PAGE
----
Poland’s local elections test Tusk’s new government


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Voters across Poland are casting ballots in local elections on Sunday in the first electoral test for the coalition government of Prime Minister Donald Tusk nearly four months since it took power.

Voters will elect mayors as well as members of municipal councils and provincial assemblies, an important exercise in self-governance that is one of the great achievements of the democratic transformation that Poland made when it threw off communism 35 years ago.

In all, there are nearly 190,000 registered candidates running for local government positions in the central European nation of 38 million people.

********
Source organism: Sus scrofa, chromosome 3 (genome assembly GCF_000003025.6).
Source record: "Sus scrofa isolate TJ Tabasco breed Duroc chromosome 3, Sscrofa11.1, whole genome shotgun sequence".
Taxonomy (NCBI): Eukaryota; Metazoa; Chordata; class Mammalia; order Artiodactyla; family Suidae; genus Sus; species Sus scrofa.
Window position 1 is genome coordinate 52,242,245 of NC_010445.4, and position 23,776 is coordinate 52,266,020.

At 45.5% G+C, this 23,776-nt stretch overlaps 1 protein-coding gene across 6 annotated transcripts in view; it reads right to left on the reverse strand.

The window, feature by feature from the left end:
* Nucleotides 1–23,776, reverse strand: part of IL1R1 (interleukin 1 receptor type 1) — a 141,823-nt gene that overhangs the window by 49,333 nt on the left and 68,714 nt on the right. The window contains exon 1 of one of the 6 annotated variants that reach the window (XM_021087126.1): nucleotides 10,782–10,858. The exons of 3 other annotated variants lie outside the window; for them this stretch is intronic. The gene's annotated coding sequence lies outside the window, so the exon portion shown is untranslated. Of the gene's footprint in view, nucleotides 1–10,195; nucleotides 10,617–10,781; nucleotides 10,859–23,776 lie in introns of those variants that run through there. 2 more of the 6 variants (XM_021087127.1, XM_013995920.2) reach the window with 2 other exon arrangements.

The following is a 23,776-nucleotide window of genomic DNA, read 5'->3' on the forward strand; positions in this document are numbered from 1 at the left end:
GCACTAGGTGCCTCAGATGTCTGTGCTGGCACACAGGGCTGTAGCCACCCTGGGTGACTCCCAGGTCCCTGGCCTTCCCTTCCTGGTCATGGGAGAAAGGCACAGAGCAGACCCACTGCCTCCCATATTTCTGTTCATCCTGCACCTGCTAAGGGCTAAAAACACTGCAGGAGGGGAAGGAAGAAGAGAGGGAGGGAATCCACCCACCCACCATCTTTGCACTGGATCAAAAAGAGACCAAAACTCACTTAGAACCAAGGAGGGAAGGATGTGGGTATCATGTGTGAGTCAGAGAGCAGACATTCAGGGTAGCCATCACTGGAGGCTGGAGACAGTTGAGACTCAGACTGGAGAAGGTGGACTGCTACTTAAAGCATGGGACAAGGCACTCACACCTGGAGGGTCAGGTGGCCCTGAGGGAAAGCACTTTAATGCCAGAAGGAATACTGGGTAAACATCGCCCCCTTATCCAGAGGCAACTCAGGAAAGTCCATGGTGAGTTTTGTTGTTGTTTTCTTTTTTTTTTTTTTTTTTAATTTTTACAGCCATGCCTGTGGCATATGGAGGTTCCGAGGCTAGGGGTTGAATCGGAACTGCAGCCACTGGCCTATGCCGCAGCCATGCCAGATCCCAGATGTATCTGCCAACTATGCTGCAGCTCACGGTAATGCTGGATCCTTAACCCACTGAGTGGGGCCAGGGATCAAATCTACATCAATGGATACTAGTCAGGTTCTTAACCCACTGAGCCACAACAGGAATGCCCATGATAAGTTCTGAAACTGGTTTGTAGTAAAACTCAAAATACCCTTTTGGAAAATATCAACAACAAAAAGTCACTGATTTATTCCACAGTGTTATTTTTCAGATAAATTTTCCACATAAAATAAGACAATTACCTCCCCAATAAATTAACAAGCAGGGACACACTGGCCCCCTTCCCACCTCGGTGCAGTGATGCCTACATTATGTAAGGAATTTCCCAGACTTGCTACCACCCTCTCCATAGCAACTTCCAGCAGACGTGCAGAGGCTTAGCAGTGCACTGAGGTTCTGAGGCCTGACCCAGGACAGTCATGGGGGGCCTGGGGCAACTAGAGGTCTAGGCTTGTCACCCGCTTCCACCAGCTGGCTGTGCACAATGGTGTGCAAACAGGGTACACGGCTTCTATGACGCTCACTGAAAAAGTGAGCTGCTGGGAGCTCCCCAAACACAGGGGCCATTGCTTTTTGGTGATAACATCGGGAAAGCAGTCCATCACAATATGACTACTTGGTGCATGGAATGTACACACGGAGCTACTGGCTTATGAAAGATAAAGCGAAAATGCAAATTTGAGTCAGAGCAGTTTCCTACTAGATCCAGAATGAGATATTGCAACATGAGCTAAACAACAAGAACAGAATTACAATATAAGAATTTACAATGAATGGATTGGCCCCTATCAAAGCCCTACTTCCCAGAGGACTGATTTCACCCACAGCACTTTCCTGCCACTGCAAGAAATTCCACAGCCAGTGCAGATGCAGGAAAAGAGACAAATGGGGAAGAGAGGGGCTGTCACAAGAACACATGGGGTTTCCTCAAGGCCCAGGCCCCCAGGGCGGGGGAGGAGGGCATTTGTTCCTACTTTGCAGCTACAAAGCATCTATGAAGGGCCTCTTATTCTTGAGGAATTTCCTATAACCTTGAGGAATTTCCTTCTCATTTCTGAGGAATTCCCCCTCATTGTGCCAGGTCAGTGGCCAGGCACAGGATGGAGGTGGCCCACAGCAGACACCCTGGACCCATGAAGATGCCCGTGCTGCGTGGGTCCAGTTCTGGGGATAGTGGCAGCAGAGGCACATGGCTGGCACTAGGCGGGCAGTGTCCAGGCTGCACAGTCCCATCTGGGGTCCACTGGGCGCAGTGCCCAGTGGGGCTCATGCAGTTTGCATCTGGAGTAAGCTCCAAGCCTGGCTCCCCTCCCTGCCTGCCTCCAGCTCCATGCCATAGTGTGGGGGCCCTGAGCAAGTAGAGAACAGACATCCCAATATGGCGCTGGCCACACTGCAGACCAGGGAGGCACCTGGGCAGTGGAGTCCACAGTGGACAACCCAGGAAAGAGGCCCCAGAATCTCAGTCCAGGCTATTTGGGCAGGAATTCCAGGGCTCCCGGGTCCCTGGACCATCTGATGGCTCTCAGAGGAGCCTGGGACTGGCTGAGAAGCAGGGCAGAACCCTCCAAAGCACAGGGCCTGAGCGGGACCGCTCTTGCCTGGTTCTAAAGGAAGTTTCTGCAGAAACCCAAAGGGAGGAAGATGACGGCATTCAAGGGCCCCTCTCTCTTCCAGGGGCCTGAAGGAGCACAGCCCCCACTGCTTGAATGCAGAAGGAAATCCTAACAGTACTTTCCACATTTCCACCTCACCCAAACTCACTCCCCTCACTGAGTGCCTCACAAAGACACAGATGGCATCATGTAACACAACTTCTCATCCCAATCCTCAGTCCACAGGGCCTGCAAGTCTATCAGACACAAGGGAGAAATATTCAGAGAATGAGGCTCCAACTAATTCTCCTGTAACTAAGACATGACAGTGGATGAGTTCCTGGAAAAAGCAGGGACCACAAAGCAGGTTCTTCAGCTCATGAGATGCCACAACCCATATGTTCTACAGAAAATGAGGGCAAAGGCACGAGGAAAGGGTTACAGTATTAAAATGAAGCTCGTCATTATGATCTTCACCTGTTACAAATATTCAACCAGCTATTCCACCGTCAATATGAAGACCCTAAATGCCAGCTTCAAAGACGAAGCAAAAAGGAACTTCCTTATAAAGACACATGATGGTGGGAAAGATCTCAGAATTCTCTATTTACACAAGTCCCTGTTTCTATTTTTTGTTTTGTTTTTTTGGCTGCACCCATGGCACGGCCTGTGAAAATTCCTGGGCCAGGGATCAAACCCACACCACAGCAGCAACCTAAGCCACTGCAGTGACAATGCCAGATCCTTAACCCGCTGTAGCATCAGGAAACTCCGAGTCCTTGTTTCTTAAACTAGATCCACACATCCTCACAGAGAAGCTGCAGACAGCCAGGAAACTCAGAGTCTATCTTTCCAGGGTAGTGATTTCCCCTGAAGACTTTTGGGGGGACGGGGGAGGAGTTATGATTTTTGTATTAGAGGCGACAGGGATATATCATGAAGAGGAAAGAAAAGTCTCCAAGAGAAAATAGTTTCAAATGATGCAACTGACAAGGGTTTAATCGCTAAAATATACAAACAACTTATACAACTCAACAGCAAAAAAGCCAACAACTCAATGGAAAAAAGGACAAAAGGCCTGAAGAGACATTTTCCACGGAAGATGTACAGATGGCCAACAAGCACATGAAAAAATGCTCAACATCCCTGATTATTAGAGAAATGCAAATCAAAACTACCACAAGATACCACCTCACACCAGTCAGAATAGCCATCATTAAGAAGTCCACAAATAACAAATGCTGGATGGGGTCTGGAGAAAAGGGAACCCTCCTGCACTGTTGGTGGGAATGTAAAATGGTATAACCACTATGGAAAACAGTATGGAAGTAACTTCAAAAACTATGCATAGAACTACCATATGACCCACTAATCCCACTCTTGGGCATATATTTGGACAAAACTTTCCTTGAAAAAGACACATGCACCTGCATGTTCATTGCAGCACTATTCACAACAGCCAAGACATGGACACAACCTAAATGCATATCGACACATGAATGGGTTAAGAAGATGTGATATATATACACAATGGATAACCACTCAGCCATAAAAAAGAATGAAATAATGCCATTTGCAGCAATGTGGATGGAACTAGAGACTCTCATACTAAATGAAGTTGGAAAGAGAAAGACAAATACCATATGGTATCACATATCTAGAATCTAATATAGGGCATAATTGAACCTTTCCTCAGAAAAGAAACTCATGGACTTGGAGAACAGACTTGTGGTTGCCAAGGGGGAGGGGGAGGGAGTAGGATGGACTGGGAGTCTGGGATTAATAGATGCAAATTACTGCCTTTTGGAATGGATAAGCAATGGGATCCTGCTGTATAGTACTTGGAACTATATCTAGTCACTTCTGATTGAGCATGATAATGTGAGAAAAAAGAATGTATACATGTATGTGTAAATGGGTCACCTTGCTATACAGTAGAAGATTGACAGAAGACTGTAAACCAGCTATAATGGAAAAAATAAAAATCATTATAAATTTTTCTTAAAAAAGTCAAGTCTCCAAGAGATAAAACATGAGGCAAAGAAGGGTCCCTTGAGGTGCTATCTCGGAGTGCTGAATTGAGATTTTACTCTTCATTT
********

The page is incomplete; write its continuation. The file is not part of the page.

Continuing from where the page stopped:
Runoff votes will take place two weeks later, on April 21, in cases where mayoral candidates do not win at least 50% of the vote in Sunday’s first round.

Opinion polls released in the days ahead of the vote showed the two largest political formations running neck-and-neck: Tusk’s Civic Coalition, an electoral coalition led by his centrist and pro-European Union Civic Platform party, and a national conservative party that governed the country from 2015 until last year.

Several other groups trail the two main groups, including the Third Way coalition, the Left and the radical right-wing Confederation party.

Tusk’s coalition government, which includes the Third Way and the Left, together won the national election in October. The result amid record turnout spelled the end of eight bumpy years of rule by Law and Justice, which was accused by the European Union of violating democratic standards with its changes to the judicial system and public media.

Tusk won on promises to reverse many of those changes and is trying to implement that program, but it isn’t easy. His attempts to restore independence to the judicial system are a long process that will require the passage of new legislation.

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